Maternal & Newborn Survival Initiative
Change for Individuals, Families, and Communities
According to UNICEF, nearly a quarter of all maternal deaths worldwide occur in India. Their babies are far more likely to die in the first two years of life than babies whose mothers survive. Less than half of mothers deliver their children in hospitals or other healthy environments. For women in remote, isolated villages, access to – and knowledge about – care can be a matter of survival.
Designed to reduce maternal and child mortality in rural, impoverished areas, the Maternal and Newborn Survival Initiative (MANSI) utilizes a public-private partnership model to provide the resources and support required to empower local communities to care for their mothers and children while improving the local health system. MANSI provides preventative and curative care for both mothers and newborns all the way from the individual household to government health facilities to ensure new mothers and infants have the care they need to prepare for, survive, and thrive during and after pregnancy.
MANSI’s focus region is the landlocked state of Jharkhand, where dense forests and hillsides insulate agricultural villages from access to healthcare facilities and contribute to India’s second highest maternal and infant mortality rates. More than 280,000 children under the age of 6 have been born over the last decade. In the Seraikela-Kharsawan district, one of the poorest districts of Jharkhand, many villages must travel arduous distances of up to ten miles for healthcare, leading to a widespread practice of home deliveries that deny basic and essential care needed to ensure a healthy start to life.
“I will save each and every child of my village so that there is not a single helpless mother in the village like me who can do nothing but wait and watch her child collapse in front of her. It will be my tribute to my first child.”
— Champa Manjhi, Community Health Worker, Jankipur, Jharkhand
The project equips villages with a trained community health worker (sahiya) to provide home-based care, strengthening individual and family knowledge to promote positive health behaviors while building capacity for whole communities to provide peer-based care through an innovative surveillance system to create an innovative model for community- and home-based care. Through this system, timely referrals and emergency care during pregnancy ensure that mothers get qualified care when they most need it, improving access to and utilization of public and private healthcare services. By promoting social cohesion through mobilizing communities for collective action and increasing healthy deliveries in institutional settings by leveraging a government maternity incentive scheme, AIF is instituting a system for sustainability at all levels for the community and local Health Ministry to uphold over the long term.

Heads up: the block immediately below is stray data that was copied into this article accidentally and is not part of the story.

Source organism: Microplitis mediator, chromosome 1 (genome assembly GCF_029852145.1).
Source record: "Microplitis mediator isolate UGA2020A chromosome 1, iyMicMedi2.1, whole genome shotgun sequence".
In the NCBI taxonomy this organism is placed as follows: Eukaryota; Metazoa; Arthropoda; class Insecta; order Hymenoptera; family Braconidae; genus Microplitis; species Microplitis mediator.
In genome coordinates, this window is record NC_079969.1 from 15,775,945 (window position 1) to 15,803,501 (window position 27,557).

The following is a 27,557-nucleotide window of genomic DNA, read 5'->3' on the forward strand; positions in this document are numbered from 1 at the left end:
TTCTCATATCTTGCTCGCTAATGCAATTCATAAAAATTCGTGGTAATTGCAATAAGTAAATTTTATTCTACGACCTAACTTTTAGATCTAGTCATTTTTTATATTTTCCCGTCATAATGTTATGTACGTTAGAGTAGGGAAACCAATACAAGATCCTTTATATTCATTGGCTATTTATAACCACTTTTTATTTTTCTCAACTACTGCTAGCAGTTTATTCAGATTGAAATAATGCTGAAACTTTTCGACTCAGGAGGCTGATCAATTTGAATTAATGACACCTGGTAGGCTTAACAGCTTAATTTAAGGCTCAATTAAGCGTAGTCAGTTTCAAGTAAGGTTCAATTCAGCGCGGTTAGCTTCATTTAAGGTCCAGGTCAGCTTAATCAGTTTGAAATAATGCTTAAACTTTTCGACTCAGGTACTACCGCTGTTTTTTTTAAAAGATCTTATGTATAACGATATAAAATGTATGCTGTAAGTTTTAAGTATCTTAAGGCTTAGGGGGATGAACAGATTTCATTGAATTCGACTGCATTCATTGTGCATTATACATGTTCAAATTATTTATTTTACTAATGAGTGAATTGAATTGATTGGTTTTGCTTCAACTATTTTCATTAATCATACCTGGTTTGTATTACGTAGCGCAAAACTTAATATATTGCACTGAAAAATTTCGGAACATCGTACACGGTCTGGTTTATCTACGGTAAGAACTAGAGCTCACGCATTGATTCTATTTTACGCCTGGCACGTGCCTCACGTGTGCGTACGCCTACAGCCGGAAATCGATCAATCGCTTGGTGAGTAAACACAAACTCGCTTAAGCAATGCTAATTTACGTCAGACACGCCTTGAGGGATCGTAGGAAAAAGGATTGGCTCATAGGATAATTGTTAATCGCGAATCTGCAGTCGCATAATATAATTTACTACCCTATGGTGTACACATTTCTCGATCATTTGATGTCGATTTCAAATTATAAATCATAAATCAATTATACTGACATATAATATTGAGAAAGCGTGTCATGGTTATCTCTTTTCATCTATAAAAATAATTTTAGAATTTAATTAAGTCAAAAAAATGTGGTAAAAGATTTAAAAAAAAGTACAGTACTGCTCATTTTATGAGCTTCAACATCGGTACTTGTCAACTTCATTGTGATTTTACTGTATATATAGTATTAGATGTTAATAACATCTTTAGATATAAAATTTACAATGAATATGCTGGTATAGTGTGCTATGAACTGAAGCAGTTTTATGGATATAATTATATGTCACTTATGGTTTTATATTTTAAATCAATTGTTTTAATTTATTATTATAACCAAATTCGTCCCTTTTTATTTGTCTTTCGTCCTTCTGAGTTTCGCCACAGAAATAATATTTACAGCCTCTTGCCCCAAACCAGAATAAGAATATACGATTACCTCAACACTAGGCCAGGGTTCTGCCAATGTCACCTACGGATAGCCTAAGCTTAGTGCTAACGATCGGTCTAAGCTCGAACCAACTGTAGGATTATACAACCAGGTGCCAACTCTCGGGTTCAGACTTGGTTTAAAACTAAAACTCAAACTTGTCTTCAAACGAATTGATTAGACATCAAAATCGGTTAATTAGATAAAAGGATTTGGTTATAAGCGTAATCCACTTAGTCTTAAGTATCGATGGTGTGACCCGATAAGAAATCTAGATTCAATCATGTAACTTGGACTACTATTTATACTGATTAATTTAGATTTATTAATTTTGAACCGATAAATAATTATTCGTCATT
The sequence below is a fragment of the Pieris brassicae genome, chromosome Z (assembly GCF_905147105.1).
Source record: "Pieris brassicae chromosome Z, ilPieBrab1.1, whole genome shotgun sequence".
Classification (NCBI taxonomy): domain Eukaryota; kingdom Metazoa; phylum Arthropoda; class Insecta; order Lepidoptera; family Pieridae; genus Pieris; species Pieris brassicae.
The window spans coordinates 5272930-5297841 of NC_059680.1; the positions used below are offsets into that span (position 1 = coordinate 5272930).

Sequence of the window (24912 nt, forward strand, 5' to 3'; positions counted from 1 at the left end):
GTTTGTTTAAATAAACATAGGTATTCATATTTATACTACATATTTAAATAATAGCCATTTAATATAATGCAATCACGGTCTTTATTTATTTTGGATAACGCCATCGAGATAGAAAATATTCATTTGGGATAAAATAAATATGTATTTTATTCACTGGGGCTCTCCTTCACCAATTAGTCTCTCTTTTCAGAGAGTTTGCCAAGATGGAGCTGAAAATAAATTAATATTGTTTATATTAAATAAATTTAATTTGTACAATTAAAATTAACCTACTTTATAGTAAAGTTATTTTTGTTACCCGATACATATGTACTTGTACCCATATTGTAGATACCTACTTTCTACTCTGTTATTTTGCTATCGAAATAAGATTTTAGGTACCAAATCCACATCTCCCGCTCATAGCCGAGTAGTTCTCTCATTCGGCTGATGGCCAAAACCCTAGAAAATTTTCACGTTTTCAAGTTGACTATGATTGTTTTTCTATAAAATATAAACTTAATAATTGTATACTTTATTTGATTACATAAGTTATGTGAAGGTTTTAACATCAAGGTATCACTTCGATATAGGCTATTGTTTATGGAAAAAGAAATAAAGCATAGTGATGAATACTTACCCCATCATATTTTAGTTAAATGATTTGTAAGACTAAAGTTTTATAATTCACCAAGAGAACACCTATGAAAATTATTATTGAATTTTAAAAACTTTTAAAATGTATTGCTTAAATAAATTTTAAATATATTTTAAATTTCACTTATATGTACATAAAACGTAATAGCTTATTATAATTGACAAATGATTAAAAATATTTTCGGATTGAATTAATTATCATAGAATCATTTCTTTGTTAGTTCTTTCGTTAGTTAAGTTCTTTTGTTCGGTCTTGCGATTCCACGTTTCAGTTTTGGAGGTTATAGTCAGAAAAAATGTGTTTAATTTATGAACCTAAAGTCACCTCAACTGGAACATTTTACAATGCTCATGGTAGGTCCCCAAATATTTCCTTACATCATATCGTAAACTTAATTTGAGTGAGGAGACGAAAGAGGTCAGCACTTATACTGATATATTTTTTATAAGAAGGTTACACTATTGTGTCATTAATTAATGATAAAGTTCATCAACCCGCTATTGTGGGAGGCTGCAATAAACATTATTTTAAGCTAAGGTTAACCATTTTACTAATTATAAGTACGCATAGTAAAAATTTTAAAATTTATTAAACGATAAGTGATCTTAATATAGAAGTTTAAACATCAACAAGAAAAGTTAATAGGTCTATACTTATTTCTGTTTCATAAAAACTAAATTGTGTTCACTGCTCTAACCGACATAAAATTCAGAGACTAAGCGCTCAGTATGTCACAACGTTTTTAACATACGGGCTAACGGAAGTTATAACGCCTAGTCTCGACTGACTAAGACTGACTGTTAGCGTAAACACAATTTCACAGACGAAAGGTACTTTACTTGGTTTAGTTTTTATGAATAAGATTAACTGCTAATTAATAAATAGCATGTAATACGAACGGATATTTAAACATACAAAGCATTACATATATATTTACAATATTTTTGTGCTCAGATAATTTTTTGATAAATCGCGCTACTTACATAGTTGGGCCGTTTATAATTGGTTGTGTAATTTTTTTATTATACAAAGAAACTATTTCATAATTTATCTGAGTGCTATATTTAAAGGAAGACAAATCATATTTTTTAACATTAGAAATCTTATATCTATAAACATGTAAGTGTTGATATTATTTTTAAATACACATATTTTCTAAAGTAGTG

Upholding the Fundamental Right to a Safe, Stigma-free Childhood
Of the 2.5 million people living with HIV in India, 70,000 are children. While this number steadily rises, the number of children that are orphaned due to HIV is expected to double in the next five years. Children living with HIV are subjected to discrimination in their own homes, their communities – and even child care institutions. Due to the pervasive stigma surrounding HIV, most orphanages are not willing to care for children who test positive.
Positive Care aims to reverse these trends by ensuring equal opportunities for children living with HIV by developing a high standard of care and a common platform for these orphaned and vulnerable children. Through a comprehensive assessment of the standards and practices of childcare institutitions in high HIV prevalence states, Positive Care works to build the capacities of childcare institutions and families, and strengthen the linkages between institutions and existing services – to ensure children get the care, support and treatment they need while enjoying a stigma-free childhood.
Transforming Institutions into Loving Homes to Live and Learn
While motivated by compassion, childcare institutions focused on orphaned and vulnerable children lack the technical skills to focus on the overall development of a child. A comprehensive training manual for the capacity building of care home staff, based on assessment results from the experiences of different care home and childcare organizations, will be launched in the three high prevalence HIV states of Maharashtra, Karnataka, and Andhra Pradesh. The manual’s holistic approach provides institutional caregivers with a range of skills, practices, and applications to better care for and support children throughout their development. The four part manual focuses on HIV/AIDS, sex and sexuality, child care and special issues in the context of children living with HIV.
The training manual serves as the basis for the project’s comprehensive training program in institutional and community-based care settings. Taken together, these approaches work to transform institutions into caring homes where children freely exercise their rights to a loving, fun-filled childhood with access to essential healthcare, educational opportunities, and a safe and welcoming environment in which they can learn, grow, and explore.